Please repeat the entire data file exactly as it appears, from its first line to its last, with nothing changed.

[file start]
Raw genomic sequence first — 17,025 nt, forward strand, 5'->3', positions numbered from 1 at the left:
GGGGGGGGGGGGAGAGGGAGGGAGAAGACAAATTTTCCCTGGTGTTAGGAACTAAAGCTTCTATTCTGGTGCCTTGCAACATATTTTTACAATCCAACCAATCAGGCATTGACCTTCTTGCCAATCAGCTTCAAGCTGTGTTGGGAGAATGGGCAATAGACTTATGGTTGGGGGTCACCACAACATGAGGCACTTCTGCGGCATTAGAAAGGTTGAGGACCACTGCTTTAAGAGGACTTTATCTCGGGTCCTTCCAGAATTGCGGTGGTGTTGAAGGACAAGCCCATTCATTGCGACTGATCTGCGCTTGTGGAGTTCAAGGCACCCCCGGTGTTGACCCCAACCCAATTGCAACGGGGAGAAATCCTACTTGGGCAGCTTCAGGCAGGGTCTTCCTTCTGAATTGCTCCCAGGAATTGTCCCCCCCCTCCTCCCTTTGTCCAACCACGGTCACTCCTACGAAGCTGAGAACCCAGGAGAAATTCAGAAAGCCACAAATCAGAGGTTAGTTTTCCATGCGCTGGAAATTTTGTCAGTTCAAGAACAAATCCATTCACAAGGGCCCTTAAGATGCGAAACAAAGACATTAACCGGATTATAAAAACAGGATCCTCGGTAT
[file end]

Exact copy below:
Raw genomic sequence first — 17,025 nt, forward strand, 5'->3', positions numbered from 1 at the left:
GGGGGGGGGGGGAGAGGGAGGGAGAAGACAAATTTTCCCTGGTGTTAGGAACTAAAGCTTCTATTCTGGTGCCTTGCAACATATTTTTACAATCCAACCAATCAGGCATTGACCTTCTTGCCAATCAGCTTCAAGCTGTGTTGGGAGAATGGGCAATAGACTTATGGTTGGGGGTCACCACAACATGAGGCACTTCTGCGGCATTAGAAAGGTTGAGGACCACTGCTTTAAGAGGACTTTATCTCGGGTCCTTCCAGAATTGCGGTGGTGTTGAAGGACAAGCCCATTCATTGCGACTGATCTGCGCTTGTGGAGTTCAAGGCACCCCCGGTGTTGACCCCAACCCAATTGCAACGGGGAGAAATCCTACTTGGGCAGCTTCAGGCAGGGTCTTCCTTCTGAATTGCTCCCAGGAATTGTCCCCCCCCTCCTCCCTTTGTCCAACCACGGTCACTCCTACGAAGCTGAGAACCCAGGAGAAATTCAGAAAGCCACAAATCAGAGGTTAGTTTTCCATGCGCTGGAAATTTTGTCAGTTCAAGAACAAATCCATTCACAAGGGCCCTTAAGATGCGAAACAAAGACATTAACCGGATTATAAAAACAGGATCCTCGGTAT